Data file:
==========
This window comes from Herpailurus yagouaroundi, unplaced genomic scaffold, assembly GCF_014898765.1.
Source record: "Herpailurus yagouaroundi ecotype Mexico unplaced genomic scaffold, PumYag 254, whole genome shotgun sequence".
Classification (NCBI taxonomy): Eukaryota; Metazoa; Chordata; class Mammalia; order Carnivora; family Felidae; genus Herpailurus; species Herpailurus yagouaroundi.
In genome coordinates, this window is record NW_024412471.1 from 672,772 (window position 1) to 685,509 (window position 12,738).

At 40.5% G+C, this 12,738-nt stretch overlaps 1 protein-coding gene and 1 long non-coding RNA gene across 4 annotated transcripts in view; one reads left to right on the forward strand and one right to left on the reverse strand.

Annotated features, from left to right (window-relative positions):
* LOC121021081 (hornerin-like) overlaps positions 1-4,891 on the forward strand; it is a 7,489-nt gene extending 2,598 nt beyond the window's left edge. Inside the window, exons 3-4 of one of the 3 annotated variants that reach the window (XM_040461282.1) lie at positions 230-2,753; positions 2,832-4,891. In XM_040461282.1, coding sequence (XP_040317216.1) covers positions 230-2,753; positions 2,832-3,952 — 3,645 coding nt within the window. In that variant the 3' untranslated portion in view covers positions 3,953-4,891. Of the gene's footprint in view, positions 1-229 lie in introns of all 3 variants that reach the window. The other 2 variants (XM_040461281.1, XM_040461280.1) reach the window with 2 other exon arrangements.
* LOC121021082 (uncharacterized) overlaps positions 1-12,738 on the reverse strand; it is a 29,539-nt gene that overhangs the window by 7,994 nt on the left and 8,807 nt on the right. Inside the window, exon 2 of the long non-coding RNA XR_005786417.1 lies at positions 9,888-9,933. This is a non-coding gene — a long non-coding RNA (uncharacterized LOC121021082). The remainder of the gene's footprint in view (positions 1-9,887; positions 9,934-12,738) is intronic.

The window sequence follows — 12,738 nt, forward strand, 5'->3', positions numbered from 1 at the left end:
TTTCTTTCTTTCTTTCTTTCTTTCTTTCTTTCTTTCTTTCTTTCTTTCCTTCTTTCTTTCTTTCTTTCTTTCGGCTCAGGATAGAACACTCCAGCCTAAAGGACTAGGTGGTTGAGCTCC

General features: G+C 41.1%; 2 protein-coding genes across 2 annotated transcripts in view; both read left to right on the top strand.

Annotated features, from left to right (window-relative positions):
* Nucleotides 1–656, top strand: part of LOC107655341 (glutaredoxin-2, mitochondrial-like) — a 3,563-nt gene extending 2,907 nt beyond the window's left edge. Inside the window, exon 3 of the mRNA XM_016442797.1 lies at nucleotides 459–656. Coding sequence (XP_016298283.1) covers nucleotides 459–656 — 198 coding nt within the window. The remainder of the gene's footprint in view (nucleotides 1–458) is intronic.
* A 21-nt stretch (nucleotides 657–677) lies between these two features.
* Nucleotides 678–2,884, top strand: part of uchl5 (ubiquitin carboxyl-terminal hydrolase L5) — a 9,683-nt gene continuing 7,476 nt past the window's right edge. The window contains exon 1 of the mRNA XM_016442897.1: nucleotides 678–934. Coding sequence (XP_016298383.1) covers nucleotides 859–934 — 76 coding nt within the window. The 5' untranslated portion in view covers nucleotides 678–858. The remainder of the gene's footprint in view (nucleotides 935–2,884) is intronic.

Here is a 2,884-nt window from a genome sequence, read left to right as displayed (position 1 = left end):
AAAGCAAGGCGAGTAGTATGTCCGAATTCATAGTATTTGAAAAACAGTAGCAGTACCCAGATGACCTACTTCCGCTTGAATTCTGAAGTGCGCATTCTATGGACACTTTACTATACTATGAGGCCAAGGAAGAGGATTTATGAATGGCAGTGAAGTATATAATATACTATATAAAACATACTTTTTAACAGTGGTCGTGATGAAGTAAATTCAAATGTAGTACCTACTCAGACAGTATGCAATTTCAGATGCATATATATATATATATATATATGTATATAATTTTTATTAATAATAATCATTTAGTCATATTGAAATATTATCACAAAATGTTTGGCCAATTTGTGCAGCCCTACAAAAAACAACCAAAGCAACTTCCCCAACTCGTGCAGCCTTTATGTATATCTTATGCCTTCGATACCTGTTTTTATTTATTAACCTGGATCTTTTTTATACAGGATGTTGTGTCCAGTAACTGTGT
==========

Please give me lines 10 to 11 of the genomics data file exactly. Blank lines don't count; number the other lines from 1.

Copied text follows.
TTTCTTTCTTTCTTTCTTTCTTTCTTTCTTTCTTTCTTTCTTTCTTTCCTTCTTTCTTTCTTTCTTTCTTTCGGCTCAGGATAGAACACTCCAGCCTAAAGGACTAGGTGGTTGAGCTCC

General features: G+C 41.1%; 2 protein-coding genes across 2 annotated transcripts in view; both read left to right on the top strand.